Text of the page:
Jane McCrea

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This depiction of The Death of Jane McCrea was painted in 1804 by John Vanderlyn (detail)

Jane McCrea (sometimes spelled McCrae or MacCrae, 1752 – July 27, 1777) was a young woman who was purportedly slain by Native Americans associated with the British army of Lieutenant General John Burgoyne during the American Revolutionary War. Affianced to a Loyalist serving in Burgoyne's army, her slaying led to expressions of outrage and an increase in Patriot military recruiting, especially in the days following her killing.

The propaganda that followed greatly accentuated her beauty, and the fact that she was associated with Loyalists (although her family was primarily active in serving the Patriot cause) undermined British claims of protection for Loyalists. Burgoyne's inability to punish the alleged killers also undermined British assertions that they were more civilized in their conduct of the war; the dissemination of this propaganda contributed to the success of Patriot recruiting drives in New York for several years.

McCrea's fiancé was reported to be bitter about the affair, and never married. The story of her life and death entered American folklore, and was used by James Fenimore Cooper in The Last of the Mohicans.

Contents

Life and slaying

Jane McCrea was born one of the younger children in the large family of Rev. James McCrea of New Jersey. Since her mother's death and her father's remarriage she had been living with her brother John near Saratoga, New York, where she became engaged to David Jones.[1] When the war began two of her brothers joined the American forces while her fiancé fled with other Loyalists to Quebec. As John Burgoyne's expedition neared the Hudson River during the summer of 1777, Colonel John McCrea took up his duty with a regiment of the Albany County militia. Jones was serving as a lieutenant in one of the Loyalist militia units accompanying Burgoyne, and was stationed at Fort Ticonderoga after its capture.[2]

McCrea left her brother's home and was travelling to join her fiancé at Ticonderoga. She had reached the village by the old Fort Edward, but so had the war.[1] She was staying at the home of Sara McNeil, another Loyalist and an elderly cousin to the British General Simon Fraser. On the morning of July 27, 1777, a group of Native Americans, an advance party from Burgoyne's army led by a Wyandot known as Le Loup or Wyandot Panther, descended on the village of Fort Edward. They massacred a settler and his family, and then killed Lieutenant Tobias Van Vechten and four others when they walked into an ambush.[3] What happened next is a subject of some dispute; what is known is that Jane McCrea and Sara McNeil were taken by the natives and separated. McNeil was eventually taken to the British camp, where either she or David Jones recognized McCrea's supposedly distinctive scalp being carried by a native.[4]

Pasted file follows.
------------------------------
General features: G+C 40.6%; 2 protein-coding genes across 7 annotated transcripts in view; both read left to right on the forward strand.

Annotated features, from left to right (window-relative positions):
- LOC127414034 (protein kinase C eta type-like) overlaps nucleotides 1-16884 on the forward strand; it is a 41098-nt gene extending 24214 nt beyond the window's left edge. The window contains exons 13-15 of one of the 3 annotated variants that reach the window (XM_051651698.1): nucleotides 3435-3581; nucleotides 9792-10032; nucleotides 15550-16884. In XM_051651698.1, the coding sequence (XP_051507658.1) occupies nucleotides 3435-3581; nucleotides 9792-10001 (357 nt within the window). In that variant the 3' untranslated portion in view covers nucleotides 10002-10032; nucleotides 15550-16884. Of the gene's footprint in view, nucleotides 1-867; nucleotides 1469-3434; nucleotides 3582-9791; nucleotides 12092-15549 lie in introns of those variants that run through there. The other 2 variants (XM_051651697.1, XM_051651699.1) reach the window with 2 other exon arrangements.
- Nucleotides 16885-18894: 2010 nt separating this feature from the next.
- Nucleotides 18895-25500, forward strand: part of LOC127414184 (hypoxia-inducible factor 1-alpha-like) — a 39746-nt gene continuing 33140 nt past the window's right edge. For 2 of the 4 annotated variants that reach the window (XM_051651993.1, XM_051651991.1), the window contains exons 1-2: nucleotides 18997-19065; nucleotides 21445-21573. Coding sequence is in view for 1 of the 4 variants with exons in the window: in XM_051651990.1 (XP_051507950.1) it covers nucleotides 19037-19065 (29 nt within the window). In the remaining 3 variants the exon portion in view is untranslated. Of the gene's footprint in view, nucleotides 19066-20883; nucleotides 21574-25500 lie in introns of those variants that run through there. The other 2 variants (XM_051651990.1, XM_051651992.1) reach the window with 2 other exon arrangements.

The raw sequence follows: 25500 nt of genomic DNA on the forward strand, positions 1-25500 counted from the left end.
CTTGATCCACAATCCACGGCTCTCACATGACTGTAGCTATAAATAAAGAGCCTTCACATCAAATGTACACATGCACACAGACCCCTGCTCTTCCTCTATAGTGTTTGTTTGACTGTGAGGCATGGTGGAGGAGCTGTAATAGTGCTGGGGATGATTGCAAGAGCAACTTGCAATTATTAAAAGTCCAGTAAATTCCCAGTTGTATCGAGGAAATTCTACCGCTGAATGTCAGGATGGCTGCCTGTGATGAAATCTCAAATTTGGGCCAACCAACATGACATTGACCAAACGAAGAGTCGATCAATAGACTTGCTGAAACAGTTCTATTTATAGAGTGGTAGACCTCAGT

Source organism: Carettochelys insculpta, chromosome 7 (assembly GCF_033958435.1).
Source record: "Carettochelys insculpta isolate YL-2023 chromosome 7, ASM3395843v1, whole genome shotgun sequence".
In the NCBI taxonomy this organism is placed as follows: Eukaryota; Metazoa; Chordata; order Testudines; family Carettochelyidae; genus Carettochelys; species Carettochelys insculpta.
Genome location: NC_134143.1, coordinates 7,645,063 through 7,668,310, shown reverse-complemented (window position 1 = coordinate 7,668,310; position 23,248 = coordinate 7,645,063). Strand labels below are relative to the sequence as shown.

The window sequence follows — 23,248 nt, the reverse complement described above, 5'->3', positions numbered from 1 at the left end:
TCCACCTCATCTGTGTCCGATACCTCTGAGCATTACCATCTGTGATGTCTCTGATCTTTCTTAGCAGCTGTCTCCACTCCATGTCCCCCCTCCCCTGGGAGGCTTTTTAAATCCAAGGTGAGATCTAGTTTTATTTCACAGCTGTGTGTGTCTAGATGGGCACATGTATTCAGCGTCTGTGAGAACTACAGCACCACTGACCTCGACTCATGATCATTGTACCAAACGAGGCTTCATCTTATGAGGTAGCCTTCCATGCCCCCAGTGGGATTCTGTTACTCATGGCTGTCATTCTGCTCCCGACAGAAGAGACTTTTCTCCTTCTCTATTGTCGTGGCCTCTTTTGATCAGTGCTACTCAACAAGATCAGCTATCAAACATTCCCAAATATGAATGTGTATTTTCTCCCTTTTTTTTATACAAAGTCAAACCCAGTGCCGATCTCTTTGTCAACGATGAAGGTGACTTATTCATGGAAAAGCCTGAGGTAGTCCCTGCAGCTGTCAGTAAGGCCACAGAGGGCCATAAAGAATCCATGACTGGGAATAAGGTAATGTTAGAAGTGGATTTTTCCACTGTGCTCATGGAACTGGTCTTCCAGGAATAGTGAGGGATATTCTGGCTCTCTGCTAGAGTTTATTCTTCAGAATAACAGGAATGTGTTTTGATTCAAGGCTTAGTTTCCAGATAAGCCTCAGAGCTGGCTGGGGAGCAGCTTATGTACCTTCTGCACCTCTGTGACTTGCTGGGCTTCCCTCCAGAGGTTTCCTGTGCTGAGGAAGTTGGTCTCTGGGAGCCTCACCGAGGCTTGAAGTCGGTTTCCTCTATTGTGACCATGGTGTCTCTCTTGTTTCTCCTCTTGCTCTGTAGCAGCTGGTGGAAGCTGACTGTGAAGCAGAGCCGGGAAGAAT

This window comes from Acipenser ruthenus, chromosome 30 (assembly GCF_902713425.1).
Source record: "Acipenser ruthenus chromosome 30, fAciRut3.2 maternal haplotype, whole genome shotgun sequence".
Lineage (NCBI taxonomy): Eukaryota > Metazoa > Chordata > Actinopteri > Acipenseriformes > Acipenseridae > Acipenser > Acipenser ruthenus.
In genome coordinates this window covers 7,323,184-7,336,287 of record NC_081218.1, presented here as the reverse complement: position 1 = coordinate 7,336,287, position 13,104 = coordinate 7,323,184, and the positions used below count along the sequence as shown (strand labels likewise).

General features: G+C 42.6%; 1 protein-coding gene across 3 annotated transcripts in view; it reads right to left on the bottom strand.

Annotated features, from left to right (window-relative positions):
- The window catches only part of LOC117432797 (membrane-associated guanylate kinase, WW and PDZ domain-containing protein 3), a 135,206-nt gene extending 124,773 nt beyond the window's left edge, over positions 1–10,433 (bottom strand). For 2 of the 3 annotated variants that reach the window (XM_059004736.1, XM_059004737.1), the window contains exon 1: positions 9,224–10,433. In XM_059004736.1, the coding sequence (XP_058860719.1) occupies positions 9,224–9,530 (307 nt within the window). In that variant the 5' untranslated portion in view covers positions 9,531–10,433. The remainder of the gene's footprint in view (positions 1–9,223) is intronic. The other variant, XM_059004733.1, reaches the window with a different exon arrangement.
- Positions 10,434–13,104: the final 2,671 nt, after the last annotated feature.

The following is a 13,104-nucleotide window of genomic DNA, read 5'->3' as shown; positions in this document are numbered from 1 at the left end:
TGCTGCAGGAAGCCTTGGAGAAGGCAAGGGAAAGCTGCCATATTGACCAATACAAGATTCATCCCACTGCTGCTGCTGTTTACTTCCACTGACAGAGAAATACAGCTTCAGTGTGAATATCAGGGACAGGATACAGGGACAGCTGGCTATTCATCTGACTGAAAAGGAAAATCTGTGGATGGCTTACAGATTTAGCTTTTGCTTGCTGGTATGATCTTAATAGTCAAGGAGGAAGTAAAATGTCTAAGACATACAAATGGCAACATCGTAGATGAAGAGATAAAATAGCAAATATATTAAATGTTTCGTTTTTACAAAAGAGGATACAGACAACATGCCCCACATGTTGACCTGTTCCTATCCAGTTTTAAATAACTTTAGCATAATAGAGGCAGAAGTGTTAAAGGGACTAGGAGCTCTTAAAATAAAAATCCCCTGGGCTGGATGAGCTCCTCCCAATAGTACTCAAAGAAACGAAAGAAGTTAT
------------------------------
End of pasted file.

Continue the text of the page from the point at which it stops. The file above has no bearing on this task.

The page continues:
The traditional version of what happened appears to be based on the account of Thomas Anburey, a British officer.[5] Two warriors, one of whom was Wyandot Panther, were escorting McCrea to the British camp, when they quarreled over an expected reward for bringing her in. One of them then killed and scalped her, and Wyandot Panther ended up with the scalp. Anburey claimed she was taken against her will, but there were also rumors that she was being escorted at her fiance, David Jones' request. The second version of the story, apparently advanced by Wyandot Panther under questioning, was that McCrea was killed by a bullet fired by pursuing Americans.[6] James Phinney Baxter, in supporting this version of events in his 1887 history of Burgoyne's campaign, asserts that an exhumation of her body revealed only bullet wounds, and no tomahawk wounds.[7]

Reaction to killing

When Burgoyne heard of the killing he went to the Native American camp and ordered the culprit to be delivered, threatening to have him executed. He was told by General Fraser and Luc de la Corne, the agent leading the Native Americans, that such an act would cause the defection of all the Native Americans and might cause them to take revenge as they went back north.[8] Burgoyne relented, and no action was taken against the Indians.[9]